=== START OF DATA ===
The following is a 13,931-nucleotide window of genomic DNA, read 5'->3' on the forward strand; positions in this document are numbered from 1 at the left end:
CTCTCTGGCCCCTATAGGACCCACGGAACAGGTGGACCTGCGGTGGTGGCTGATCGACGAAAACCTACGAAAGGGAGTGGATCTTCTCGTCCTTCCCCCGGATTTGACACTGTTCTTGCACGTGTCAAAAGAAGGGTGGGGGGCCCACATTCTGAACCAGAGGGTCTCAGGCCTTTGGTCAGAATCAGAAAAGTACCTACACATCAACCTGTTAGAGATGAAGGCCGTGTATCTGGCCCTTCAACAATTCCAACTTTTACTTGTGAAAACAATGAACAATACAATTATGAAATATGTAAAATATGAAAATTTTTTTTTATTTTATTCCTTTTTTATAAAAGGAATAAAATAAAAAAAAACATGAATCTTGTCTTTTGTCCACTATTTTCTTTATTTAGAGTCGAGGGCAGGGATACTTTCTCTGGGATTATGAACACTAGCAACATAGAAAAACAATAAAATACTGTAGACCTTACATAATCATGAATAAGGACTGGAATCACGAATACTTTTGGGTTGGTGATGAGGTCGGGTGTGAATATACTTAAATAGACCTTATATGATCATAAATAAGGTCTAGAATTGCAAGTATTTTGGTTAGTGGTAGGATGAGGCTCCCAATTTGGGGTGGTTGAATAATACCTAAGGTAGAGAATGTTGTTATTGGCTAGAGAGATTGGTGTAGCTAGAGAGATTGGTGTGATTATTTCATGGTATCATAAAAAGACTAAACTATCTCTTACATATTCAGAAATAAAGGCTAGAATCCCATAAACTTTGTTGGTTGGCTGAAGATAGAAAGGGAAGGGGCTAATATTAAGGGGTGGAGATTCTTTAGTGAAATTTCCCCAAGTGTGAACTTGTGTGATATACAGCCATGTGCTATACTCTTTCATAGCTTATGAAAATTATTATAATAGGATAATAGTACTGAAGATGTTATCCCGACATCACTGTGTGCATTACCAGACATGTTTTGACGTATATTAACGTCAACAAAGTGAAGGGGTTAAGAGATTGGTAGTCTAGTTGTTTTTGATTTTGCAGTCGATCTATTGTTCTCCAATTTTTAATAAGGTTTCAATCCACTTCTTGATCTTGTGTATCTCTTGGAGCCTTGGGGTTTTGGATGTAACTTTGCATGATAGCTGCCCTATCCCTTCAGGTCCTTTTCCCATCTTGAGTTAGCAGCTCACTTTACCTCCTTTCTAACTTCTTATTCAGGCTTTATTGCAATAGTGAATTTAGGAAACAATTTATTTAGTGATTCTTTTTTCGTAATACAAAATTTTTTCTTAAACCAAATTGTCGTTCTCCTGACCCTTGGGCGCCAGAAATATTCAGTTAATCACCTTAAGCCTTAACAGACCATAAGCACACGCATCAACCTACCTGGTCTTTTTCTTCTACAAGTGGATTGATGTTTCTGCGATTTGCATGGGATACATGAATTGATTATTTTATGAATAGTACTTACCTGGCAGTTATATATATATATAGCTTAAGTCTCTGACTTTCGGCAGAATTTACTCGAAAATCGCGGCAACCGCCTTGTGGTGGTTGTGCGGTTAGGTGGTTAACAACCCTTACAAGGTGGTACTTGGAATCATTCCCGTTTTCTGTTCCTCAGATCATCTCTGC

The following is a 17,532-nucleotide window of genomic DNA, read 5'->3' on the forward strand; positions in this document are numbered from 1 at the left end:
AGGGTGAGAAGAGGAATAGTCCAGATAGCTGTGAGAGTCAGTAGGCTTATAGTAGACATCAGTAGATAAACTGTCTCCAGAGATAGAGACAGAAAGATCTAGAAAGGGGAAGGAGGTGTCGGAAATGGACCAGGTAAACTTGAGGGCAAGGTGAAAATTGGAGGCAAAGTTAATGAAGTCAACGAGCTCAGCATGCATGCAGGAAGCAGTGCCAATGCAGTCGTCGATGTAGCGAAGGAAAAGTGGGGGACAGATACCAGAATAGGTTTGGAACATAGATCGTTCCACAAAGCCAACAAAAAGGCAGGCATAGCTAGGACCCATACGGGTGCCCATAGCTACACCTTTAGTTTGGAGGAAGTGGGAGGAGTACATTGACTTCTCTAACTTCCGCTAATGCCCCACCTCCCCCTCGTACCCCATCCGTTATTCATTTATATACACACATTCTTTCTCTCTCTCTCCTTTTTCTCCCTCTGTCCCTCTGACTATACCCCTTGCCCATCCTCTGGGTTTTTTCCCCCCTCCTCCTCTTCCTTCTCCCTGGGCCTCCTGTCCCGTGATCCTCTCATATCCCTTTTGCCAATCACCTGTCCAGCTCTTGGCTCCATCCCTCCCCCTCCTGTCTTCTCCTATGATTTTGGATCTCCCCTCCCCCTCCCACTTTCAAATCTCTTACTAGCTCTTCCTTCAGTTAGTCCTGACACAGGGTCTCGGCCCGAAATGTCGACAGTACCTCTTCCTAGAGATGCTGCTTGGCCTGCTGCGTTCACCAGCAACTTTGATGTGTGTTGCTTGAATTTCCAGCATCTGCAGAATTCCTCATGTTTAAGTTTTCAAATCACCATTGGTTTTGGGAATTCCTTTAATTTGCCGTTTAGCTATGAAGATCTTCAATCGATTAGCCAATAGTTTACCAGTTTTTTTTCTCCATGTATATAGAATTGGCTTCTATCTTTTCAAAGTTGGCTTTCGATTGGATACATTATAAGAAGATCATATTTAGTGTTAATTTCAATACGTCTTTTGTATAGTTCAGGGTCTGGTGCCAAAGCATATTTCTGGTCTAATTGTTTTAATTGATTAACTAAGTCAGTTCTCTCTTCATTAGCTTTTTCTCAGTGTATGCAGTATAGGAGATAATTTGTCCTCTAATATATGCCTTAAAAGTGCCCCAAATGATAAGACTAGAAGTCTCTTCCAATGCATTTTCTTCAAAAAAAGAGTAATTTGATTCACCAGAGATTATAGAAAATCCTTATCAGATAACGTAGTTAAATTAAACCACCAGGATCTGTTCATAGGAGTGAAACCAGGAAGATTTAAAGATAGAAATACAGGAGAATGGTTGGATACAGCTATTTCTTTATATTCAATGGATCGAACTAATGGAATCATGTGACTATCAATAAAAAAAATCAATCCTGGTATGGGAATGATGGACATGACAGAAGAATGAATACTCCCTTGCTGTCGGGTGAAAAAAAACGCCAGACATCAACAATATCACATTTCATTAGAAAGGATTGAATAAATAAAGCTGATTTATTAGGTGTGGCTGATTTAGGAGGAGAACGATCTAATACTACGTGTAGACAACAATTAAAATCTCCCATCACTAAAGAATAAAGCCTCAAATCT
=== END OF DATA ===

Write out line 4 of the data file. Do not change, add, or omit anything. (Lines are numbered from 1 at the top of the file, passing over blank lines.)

AGGGTGAGAAGAGGAATAGTCCAGATAGCTGTGAGAGTCAGTAGGCTTATAGTAGACATCAGTAGATAAACTGTCTCCAGAGATAGAGACAGAAAGATCTAGAAAGGGGAAGGAGGTGTCGGAAATGGACCAGGTAAACTTGAGGGCAAGGTGAAAATTGGAGGCAAAGTTAATGAAGTCAACGAGCTCAGCATGCATGCAGGAAGCAGTGCCAATGCAGTCGTCGATGTAGCGAAGGAAAAGTGGGGGACAGATACCAGAATAGGTTTGGAACATAGATCGTTCCACAAAGCCAACAAAAAGGCAGGCATAGCTAGGACCCATACGGGTGCCCATAGCTACACCTTTAGTTTGGAGGAAGTGGGAGGAGTACATTGACTTCTCTAACTTCCGCTAATGCCCCACCTCCCCCTCGTACCCCATCCGTTATTCATTTATATACACACATTCTTTCTCTCTCTCTCCTTTTTCTCCCTCTGTCCCTCTGACTATACCCCTTGCCCATCCTCTGGGTTTTTTCCCCCCTCCTCCTCTTCCTTCTCCCTGGGCCTCCTGTCCCGTGATCCTCTCATATCCCTTTTGCCAATCACCTGTCCAGCTCTTGGCTCCATCCCTCCCCCTCCTGTCTTCTCCTATGATTTTGGATCTCCCCTCCCCCTCCCACTTTCAAATCTCTTACTAGCTCTTCCTTCAGTTAGTCCTGACACAGGGTCTCGGCCCGAAATGTCGACAGTACCTCTTCCTAGAGATGCTGCTTGGCCTGCTGCGTTCACCAGCAACTTTGATGTGTGTTGCTTGAATTTCCAGCATCTGCAGAATTCCTCATGTTTAAGTTTTCAAATCACCATTGGTTTTGGGAATTCCTTTAATTTGCCGTTTAGCTATGAAGATCTTCAATCGATTAGCCAATAGTTTACCAGTTTTTTTTCTCCATGTATATAGAATTGGCTTCTATCTTTTCAAAGTTGGCTTTCGATTGGATACATTATAAGAAGATCATATTTAGTGTTAATTTCAATACGTCTTTTGTATAGTTCAGGGTCTGGTGCCAAAGCATATTTCTGGTCTAATTGTTTTAATTGATTAACTAAGTCAGTTCTCTCTTCATTAGCTTTTTCTCAGTGTATGCAGTATAGGAGATAATTTGTCCTCTAATATATGCCTTAAAAGTGCCCCAAATGATAAGACTAGAAGTCTCTTCCAATGCATTTTCTTCAAAAAAAGAGTAATTTGATTCACCAGAGATTATAGAAAATCCTTATCAGATAACGTAGTTAAATTAAACCACCAGGATCTGTTCATAGGAGTGAAACCAGGAAGATTTAAAGATAGAAATACAGGAGAATGGTTGGATACAGCTATTTCTTTATATTCAATGGATCGAACTAATGGAATCATGTGACTATCAATAAAAAAAATCAATCCTGGTATGGGAATGATGGACATGACAGAAGAATGAATACTCCCTTGCTGTCGGGTGAAAAAAAACGCCAGACATCAACAATATCACATTTCATTAGAAAGGATTGAATAAATAAAGCTGATTTATTAGGTGTGGCTGATTTAGGAGGAGAACGATCTAATACTACGTGTAGACAACAATTAAAATCTCCCATCACTAAAGAATAAAGCCTCAAATCT